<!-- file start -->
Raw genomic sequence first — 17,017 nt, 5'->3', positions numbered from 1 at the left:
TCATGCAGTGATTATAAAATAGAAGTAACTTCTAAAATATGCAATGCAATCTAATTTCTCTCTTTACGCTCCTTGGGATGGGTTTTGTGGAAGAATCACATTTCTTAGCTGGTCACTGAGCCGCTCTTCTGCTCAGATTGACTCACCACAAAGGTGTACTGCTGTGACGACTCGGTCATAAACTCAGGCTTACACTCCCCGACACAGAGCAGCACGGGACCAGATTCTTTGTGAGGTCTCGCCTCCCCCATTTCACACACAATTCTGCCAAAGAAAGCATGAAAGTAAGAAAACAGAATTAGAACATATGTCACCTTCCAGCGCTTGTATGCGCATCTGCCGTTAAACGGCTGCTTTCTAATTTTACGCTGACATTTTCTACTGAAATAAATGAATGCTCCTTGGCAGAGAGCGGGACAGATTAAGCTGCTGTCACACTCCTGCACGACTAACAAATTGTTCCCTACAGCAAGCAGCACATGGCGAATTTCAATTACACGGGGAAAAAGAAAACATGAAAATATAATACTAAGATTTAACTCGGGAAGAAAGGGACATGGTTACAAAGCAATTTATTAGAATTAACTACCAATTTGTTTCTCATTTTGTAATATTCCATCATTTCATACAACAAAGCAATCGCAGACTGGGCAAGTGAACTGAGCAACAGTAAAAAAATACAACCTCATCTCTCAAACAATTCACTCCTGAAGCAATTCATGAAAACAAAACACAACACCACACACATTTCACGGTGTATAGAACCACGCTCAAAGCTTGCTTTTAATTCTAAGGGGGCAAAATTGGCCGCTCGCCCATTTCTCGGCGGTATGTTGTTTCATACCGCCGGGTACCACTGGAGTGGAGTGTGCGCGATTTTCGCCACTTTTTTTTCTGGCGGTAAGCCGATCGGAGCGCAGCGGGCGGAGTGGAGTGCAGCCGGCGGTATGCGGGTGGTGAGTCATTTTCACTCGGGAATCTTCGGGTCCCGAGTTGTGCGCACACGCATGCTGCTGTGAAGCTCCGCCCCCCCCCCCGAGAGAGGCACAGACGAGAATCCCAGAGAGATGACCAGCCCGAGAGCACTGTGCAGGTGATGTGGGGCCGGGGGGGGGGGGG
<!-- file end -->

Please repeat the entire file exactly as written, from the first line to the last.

Raw genomic sequence first — 17,017 nt, 5'->3', positions numbered from 1 at the left:
TCATGCAGTGATTATAAAATAGAAGTAACTTCTAAAATATGCAATGCAATCTAATTTCTCTCTTTACGCTCCTTGGGATGGGTTTTGTGGAAGAATCACATTTCTTAGCTGGTCACTGAGCCGCTCTTCTGCTCAGATTGACTCACCACAAAGGTGTACTGCTGTGACGACTCGGTCATAAACTCAGGCTTACACTCCCCGACACAGAGCAGCACGGGACCAGATTCTTTGTGAGGTCTCGCCTCCCCCATTTCACACACAATTCTGCCAAAGAAAGCATGAAAGTAAGAAAACAGAATTAGAACATATGTCACCTTCCAGCGCTTGTATGCGCATCTGCCGTTAAACGGCTGCTTTCTAATTTTACGCTGACATTTTCTACTGAAATAAATGAATGCTCCTTGGCAGAGAGCGGGACAGATTAAGCTGCTGTCACACTCCTGCACGACTAACAAATTGTTCCCTACAGCAAGCAGCACATGGCGAATTTCAATTACACGGGGAAAAAGAAAACATGAAAATATAATACTAAGATTTAACTCGGGAAGAAAGGGACATGGTTACAAAGCAATTTATTAGAATTAACTACCAATTTGTTTCTCATTTTGTAATATTCCATCATTTCATACAACAAAGCAATCGCAGACTGGGCAAGTGAACTGAGCAACAGTAAAAAAATACAACCTCATCTCTCAAACAATTCACTCCTGAAGCAATTCATGAAAACAAAACACAACACCACACACATTTCACGGTGTATAGAACCACGCTCAAAGCTTGCTTTTAATTCTAAGGGGGCAAAATTGGCCGCTCGCCCATTTCTCGGCGGTATGTTGTTTCATACCGCCGGGTACCACTGGAGTGGAGTGTGCGCGATTTTCGCCACTTTTTTTTCTGGCGGTAAGCCGATCGGAGCGCAGCGGGCGGAGTGGAGTGCAGCCGGCGGTATGCGGGTGGTGAGTCATTTTCACTCGGGAATCTTCGGGTCCCGAGTTGTGCGCACACGCATGCTGCTGTGAAGCTCCGCCCCCCCCCCCGAGAGAGGCACAGACGAGAATCCCAGAGAGATGACCAGCCCGAGAGCACTGTGCAGGTGATGTGGGGCCGGGGGGGGGGGGG